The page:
iPhoto ‘11: resolution
Resolution refers to the number of pixels per inch that an image contains. A photo’s resolution is sometimes referred to as the photo’s size (small, medium, or large).
A digital photo is made up of millions of individual dots of color, called pixels. A photo’s resolution is the number of dots per inch (dpi) that it contains. The higher the resolution, the more dots per inch, and therefore the more detail. Higher-resolution photos look better when they’re enlarged. Some photos look jagged or blurry when printed if their resolution is too low.
You can change a photo’s resolution using iPhoto. Which resolution you choose depends on two things: the quality of the digital camera, and the photo’s intended output (print versus online, for instance).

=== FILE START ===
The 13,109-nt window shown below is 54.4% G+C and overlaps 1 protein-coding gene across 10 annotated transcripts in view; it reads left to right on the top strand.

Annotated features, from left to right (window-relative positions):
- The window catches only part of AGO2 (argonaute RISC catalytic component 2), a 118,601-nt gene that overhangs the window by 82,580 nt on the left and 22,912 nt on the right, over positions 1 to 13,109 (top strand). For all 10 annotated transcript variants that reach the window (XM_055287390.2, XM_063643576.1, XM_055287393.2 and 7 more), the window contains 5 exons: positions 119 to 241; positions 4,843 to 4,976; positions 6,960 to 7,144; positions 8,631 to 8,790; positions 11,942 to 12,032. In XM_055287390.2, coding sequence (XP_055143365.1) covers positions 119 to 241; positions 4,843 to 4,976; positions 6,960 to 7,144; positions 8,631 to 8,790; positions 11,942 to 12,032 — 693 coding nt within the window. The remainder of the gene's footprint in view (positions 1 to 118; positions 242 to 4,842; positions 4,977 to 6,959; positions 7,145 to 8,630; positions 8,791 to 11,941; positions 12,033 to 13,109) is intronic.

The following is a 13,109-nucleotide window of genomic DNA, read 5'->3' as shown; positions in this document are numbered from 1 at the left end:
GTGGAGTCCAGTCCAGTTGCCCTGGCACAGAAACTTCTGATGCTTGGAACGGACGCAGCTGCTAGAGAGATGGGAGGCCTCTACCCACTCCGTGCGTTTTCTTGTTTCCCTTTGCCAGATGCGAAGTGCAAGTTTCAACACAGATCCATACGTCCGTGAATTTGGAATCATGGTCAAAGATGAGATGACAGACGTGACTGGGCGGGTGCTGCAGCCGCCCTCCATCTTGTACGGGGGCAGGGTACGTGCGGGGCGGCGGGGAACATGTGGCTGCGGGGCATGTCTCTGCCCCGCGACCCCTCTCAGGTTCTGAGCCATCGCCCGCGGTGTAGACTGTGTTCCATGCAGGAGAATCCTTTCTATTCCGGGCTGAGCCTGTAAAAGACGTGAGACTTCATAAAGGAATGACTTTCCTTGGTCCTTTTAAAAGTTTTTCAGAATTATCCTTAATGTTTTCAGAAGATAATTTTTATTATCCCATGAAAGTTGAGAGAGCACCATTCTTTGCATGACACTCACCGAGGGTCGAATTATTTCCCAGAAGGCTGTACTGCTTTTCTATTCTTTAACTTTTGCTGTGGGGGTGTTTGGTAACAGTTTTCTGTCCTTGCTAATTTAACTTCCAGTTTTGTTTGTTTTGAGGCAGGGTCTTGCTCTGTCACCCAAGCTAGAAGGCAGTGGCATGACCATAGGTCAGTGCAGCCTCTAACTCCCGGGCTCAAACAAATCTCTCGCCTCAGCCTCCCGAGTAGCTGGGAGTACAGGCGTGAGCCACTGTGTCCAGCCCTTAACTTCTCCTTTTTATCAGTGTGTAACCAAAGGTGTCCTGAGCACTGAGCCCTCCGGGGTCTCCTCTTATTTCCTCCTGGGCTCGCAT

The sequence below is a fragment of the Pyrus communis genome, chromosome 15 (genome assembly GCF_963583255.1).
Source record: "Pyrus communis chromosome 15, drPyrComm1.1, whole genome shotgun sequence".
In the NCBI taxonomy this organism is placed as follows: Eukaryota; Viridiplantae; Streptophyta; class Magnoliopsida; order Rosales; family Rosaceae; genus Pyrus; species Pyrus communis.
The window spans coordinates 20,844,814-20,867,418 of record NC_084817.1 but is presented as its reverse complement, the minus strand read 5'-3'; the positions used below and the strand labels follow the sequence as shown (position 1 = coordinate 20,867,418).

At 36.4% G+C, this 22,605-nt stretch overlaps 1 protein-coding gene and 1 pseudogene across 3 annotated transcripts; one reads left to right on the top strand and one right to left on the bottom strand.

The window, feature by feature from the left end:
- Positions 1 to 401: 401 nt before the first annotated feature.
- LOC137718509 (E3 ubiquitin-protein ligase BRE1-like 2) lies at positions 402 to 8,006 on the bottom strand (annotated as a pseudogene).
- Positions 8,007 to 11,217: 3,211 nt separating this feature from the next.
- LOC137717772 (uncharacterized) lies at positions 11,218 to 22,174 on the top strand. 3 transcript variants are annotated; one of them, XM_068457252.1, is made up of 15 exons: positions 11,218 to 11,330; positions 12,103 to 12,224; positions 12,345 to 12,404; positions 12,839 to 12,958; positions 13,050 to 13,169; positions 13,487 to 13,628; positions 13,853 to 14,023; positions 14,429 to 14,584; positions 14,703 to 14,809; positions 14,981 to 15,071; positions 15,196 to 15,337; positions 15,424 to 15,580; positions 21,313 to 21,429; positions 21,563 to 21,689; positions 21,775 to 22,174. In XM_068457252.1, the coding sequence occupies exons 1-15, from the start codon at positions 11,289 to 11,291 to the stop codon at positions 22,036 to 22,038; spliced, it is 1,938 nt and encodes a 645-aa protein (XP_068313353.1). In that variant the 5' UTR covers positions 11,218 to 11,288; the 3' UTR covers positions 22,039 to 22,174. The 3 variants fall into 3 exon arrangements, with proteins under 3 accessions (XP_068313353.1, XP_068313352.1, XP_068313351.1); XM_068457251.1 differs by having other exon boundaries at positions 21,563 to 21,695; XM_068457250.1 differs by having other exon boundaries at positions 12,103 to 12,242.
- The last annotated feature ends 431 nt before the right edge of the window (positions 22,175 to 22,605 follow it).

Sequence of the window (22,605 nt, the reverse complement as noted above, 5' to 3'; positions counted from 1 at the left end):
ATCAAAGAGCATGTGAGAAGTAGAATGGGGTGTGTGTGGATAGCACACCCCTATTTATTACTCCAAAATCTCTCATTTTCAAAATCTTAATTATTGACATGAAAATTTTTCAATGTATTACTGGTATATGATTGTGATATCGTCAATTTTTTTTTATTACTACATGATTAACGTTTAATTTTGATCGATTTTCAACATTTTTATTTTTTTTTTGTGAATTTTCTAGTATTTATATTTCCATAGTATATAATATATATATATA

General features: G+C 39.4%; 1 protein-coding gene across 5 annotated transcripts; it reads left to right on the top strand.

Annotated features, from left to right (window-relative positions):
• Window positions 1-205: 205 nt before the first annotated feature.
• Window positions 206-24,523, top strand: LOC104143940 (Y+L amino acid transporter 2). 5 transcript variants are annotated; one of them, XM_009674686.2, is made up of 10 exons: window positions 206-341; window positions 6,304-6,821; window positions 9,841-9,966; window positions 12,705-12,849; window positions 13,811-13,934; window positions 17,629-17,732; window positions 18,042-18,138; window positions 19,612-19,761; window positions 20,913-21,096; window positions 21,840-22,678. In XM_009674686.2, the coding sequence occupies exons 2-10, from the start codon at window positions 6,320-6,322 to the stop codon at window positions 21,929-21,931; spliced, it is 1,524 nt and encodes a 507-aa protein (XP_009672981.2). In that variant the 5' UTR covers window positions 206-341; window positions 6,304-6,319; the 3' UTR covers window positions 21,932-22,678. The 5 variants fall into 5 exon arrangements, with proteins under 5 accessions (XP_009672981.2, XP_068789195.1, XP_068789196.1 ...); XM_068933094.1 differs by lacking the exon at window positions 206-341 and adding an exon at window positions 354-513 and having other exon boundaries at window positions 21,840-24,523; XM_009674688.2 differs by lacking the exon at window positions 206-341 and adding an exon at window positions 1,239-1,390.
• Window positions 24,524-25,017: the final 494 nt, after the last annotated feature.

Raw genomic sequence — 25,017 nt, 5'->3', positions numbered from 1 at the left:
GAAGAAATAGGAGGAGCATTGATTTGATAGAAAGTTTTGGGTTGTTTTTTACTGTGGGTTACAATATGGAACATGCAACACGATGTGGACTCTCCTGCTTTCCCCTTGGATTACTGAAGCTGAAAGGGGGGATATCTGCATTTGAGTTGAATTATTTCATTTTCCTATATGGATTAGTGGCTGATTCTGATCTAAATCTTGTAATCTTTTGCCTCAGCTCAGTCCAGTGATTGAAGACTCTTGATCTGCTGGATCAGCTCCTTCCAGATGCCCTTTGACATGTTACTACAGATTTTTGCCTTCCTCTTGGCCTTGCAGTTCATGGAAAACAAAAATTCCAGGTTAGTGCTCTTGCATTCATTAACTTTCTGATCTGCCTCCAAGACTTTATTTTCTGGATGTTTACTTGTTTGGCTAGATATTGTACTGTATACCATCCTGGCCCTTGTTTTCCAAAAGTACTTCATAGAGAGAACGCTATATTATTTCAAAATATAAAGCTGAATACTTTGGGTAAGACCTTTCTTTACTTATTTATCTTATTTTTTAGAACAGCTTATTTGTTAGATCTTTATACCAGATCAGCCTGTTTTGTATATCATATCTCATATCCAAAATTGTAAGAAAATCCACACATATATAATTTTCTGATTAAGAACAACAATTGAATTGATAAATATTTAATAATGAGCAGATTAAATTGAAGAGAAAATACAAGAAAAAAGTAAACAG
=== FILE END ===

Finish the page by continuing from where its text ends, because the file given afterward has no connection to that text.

Camera quality: Photos taken with a camera phone, for example, tend to have lower resolution than those taken with a digital camera. Old family photos scanned and saved on your computer might have lower resolution than a recent photo (film or digital) saved on a CD (depending on the scanner settings).
Media output: If you email a photo to someone or publish a photo on the web, you can use a low resolution so that the photo appears onscreen faster; on a computer screen, it will look just as good as a high-resolution photo. But for prints, higher resolutions give better quality. The bigger the print is, the higher the resolution should be.